Valedictorians, Class Clowns, and Bloggers

Jonathan Morrow at Copyblogger has an excellent post up exploring one of the great mysteries of blogging–why throwaway posts often draw a better response than carefully crafted essays.

He offers two key insights:

  • Class clowns get more attention than valedictorians
  • Most casual blog traffic is driven by the desire for diversion
All too true…I doubt that people are reading posts like “I Hate San Francisco” and “Geek Girls Are Easy” looking for in-depth philosophy.

Alas, I’m afraid I have too much of the valedictorian in me to change my style, so I’ll have to content myself with being an acquired taste of the overly educated.

Here’s the key passage from Morrow:

“People read blogs for lots of reasons. They might want to stay connected to a particular person, learn a valuable skill (like copywriting), or keep up with the news. But I’d argue there’s another reason that we as a community are hesitant to admit:

Blogs are a diversion.

Much like how we pay attention to the class clown to avoid boredom, blogs allow us to procrastinate, avoiding all of the other stuff we’re supposed to be doing. If you don’t believe me, look at the number of people who read blogs at work. Aren’t they supposed to be working?

But they’re not. They’re tired of working and feel like they deserve a break, even if it’s only for a few seconds while they catch up on a few blog posts. Besides, they might even learn something.
That still counts as being productive, doesn’t it?

Or so the thinking goes.
If you look at it carefully, it’s really not so different than school. People need a diversion, and we’re the ones that supply it to them.”

Now if you’ll excuse me, I have to get to work on my next post, “Make Love Like Batman: The 5 Steps To Guarantee Getting Laid Every Night”.

2 thoughts on “Valedictorians, Class Clowns, and Bloggers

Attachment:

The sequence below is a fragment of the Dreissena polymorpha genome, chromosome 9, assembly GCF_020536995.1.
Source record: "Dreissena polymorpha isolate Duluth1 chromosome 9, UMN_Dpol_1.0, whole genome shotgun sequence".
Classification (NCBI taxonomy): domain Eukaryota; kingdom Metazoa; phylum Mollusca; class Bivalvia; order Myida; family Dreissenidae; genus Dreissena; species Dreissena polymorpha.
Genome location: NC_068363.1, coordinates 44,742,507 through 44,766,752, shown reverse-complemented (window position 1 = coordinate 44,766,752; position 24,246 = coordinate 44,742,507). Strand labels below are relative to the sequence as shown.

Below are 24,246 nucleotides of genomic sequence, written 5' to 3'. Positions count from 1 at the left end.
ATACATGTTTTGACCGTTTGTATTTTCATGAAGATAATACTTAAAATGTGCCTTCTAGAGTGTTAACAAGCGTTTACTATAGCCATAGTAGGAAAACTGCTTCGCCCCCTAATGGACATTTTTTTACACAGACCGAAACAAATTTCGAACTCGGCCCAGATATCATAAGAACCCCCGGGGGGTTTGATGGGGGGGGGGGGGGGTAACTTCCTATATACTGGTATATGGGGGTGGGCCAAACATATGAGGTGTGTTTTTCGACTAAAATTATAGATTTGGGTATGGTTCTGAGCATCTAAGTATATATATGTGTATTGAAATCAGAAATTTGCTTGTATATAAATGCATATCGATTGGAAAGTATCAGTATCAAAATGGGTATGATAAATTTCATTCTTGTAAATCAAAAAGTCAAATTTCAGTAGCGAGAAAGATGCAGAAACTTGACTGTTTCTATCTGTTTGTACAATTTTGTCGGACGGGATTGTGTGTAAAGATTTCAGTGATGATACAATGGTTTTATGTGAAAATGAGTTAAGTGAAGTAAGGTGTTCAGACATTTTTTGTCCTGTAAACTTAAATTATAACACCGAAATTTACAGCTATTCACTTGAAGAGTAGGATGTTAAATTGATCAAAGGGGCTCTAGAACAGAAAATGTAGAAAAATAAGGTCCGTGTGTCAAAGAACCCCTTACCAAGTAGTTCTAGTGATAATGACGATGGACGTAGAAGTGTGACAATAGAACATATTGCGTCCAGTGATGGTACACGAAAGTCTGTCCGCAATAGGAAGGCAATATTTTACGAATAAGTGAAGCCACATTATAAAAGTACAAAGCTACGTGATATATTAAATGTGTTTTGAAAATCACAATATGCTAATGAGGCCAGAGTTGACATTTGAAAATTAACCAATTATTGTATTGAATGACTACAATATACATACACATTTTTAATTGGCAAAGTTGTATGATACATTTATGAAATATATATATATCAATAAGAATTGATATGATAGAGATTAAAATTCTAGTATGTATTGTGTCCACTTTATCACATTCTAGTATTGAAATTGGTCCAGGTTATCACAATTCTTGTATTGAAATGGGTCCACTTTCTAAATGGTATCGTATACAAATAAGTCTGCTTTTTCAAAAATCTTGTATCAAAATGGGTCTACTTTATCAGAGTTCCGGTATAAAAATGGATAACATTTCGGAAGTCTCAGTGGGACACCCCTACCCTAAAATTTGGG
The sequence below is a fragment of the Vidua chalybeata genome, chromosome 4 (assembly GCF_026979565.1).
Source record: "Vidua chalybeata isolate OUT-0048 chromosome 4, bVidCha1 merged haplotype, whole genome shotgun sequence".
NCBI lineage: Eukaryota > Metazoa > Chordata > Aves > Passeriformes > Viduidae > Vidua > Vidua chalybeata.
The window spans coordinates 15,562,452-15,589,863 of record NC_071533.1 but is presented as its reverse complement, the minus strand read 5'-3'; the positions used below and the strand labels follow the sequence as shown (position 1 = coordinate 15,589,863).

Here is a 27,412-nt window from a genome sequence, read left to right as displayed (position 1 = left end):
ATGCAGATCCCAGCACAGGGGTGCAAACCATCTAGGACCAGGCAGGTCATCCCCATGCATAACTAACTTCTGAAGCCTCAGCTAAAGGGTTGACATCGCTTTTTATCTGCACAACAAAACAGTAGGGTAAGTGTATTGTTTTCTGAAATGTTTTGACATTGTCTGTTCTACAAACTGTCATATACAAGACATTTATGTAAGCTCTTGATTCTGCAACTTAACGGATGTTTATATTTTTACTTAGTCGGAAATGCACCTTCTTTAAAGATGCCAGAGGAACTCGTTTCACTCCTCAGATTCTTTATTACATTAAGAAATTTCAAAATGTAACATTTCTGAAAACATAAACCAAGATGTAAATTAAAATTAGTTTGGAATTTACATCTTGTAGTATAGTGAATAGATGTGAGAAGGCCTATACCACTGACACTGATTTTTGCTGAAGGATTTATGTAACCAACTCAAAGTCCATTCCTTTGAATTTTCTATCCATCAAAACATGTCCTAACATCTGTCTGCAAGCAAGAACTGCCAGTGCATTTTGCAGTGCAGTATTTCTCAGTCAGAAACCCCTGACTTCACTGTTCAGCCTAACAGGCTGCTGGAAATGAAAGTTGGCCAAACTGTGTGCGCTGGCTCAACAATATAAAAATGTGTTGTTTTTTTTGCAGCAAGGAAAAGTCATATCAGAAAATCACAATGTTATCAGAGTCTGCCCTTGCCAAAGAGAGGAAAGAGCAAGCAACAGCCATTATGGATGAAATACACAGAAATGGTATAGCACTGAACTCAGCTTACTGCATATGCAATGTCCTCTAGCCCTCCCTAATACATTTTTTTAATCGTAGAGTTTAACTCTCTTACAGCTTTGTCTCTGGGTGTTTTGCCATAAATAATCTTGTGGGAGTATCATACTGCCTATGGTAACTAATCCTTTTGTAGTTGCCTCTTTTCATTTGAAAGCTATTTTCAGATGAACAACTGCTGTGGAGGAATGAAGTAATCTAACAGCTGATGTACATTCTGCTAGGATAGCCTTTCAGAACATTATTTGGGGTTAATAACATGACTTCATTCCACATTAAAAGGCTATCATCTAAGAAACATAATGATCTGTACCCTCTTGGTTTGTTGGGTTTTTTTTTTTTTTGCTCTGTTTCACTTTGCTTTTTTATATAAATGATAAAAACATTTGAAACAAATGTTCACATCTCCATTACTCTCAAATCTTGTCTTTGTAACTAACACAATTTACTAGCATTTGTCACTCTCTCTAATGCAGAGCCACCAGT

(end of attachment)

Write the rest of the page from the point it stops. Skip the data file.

1. I think another problem is that people gauge the attention a post is getting by the number of reader comments. Obviously that isn’t a good metric – shorter posts are easier and less intimidating to respond to.

    If I read a long well written post, I either agree or disagree (to some part or the whole). If I agree I probably won’t say anything, and there it is unlikely I’ll spent the time on a well written rebuttal, opting to say nothing at all instead.

  2. I agree that blogs are a diversion, but I disagree that everyone searches for the most mindless diversion possible. Since many people claim to work at jobs and with people they hate, I think that they also go online to read topics of which they are passionate as well as interact with people they like. It’s the same thing with TV – a diversion but are you watching “I Love New York” or “The Big Bang Theory”? The problem with being invisible online, as Alex said, has a lot to do with having readers take action – whether it is leaving a comment or submitting it to a social networking site. I find that most people opt to forward only mindless stuff, perhaps fearful of drawing the ire of others or revealing their true depth. 🙂

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